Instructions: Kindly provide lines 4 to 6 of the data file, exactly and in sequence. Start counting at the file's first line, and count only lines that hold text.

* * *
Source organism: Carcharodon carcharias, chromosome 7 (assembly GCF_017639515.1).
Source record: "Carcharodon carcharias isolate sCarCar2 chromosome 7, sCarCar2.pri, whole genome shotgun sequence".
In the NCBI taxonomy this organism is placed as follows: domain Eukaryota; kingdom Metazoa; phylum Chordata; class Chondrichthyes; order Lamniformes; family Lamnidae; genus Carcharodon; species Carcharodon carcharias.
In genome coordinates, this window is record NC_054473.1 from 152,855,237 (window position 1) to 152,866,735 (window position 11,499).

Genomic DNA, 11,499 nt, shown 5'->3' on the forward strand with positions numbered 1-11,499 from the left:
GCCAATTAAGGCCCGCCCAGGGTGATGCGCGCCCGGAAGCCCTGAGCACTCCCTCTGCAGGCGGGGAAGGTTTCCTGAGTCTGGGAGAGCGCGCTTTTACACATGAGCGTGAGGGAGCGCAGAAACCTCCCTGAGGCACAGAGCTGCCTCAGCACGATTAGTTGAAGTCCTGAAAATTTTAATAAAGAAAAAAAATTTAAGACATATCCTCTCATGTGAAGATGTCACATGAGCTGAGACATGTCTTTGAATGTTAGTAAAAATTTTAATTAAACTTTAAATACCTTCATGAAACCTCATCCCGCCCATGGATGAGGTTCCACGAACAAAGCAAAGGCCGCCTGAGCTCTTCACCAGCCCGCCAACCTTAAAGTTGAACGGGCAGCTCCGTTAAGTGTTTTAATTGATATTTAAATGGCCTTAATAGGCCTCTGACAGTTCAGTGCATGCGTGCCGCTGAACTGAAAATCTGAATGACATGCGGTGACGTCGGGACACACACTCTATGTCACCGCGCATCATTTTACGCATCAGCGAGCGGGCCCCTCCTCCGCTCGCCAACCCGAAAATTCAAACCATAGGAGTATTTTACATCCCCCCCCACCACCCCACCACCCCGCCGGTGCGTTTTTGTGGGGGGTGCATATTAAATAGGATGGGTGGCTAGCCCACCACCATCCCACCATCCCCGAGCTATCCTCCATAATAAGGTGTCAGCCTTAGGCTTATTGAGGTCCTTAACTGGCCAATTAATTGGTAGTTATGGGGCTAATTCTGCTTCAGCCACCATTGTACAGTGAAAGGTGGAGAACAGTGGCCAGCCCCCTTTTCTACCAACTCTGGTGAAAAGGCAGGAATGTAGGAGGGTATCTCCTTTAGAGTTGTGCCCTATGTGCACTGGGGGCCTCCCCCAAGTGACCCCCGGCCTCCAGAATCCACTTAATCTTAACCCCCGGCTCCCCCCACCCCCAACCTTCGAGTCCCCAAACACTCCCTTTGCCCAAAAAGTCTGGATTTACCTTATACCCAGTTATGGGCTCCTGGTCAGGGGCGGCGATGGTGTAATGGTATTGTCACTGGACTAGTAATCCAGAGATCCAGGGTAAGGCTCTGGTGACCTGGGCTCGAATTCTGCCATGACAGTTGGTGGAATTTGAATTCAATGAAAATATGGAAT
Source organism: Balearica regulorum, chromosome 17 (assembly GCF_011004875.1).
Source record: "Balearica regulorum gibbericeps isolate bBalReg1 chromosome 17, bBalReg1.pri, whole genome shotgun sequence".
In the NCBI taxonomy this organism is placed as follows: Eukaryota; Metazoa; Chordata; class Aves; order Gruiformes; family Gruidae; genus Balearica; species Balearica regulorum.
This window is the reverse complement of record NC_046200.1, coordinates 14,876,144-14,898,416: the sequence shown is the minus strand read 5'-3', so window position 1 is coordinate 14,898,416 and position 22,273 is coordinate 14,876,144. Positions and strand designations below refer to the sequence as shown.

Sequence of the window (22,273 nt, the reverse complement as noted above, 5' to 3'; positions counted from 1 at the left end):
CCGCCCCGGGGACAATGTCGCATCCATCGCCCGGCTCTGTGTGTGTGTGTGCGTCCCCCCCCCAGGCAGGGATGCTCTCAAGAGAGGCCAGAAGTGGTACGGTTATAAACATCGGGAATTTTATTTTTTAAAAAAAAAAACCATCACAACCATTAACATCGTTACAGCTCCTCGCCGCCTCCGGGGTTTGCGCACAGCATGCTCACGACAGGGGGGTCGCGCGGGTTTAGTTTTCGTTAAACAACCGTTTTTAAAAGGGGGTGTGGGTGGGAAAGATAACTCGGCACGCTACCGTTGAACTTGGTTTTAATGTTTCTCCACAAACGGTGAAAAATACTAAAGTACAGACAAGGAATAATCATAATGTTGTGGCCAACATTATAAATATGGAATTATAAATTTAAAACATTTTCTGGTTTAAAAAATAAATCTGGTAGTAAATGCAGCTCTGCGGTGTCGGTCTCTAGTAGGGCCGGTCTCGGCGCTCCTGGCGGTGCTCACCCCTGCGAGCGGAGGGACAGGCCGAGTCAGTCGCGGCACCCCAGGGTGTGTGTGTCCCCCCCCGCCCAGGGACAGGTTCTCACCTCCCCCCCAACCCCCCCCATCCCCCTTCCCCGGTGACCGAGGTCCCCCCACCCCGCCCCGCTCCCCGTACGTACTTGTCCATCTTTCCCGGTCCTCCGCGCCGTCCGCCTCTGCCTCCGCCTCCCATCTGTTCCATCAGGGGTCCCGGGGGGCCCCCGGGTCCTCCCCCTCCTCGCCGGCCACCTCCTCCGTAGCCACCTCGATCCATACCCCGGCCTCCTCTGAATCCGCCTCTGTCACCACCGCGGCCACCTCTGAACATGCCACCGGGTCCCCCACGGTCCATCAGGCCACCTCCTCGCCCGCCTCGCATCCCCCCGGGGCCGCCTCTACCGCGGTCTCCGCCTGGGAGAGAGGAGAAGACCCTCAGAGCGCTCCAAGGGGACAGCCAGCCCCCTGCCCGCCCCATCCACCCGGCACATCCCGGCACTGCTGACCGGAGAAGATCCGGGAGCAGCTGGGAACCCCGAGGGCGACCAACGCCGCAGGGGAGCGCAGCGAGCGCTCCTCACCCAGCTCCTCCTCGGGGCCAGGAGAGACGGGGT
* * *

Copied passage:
In genome coordinates, this window is record NC_054473.1 from 152,855,237 (window position 1) to 152,866,735 (window position 11,499).

Genomic DNA, 11,499 nt, shown 5'->3' on the forward strand with positions numbered 1-11,499 from the left:
GCCAATTAAGGCCCGCCCAGGGTGATGCGCGCCCGGAAGCCCTGAGCACTCCCTCTGCAGGCGGGGAAGGTTTCCTGAGTCTGGGAGAGCGCGCTTTTACACATGAGCGTGAGGGAGCGCAGAAACCTCCCTGAGGCACAGAGCTGCCTCAGCACGATTAGTTGAAGTCCTGAAAATTTTAATAAAGAAAAAAAATTTAAGACATATCCTCTCATGTGAAGATGTCACATGAGCTGAGACATGTCTTTGAATGTTAGTAAAAATTTTAATTAAACTTTAAATACCTTCATGAAACCTCATCCCGCCCATGGATGAGGTTCCACGAACAAAGCAAAGGCCGCCTGAGCTCTTCACCAGCCCGCCAACCTTAAAGTTGAACGGGCAGCTCCGTTAAGTGTTTTAATTGATATTTAAATGGCCTTAATAGGCCTCTGACAGTTCAGTGCATGCGTGCCGCTGAACTGAAAATCTGAATGACATGCGGTGACGTCGGGACACACACTCTATGTCACCGCGCATCATTTTACGCATCAGCGAGCGGGCCCCTCCTCCGCTCGCCAACCCGAAAATTCAAACCATAGGAGTATTTTACATCCCCCCCCACCACCCCACCACCCCGCCGGTGCGTTTTTGTGGGGGGTGCATATTAAATAGGATGGGTGGCTAGCCCACCACCATCCCACCATCCCCGAGCTATCCTCCATAATAAGGTGTCAGCCTTAGGCTTATTGAGGTCCTTAACTGGCCAATTAATTGGTAGTTATGGGGCTAATTCTGCTTCAGCCACCATTGTACAGTGAAAGGTGGAGAACAGTGGCCAGCCCCCTTTTCTACCAACTCTGGTGAAAAGGCAGGAATGTAGGAGGGTATCTCCTTTAGAGTTGTGCCCTATGTGCACTGGGGGCCTCCCCCAAGTGACCCCCGGCCTCCAGAATCCACTTAATCTTAACCCCCGGCTCCCCCCACCCCCAACCTTCGAGTCCCCAAACACTCCCTTTGCCCAAAAAGTCTGGATTTACCTTATACCCAGTTATGGGCTCCTGGTCAGGGGCGGCGATGGTGTAATGGTATTGTCACTGGACTAGTAATCCAGAGATCCAGGGTAAGGCTCTGGTGACCTGGGCTCGAATTCTGCCATGACAGTTGGTGGAATTTGAATTCAATGAAAATATGGAAT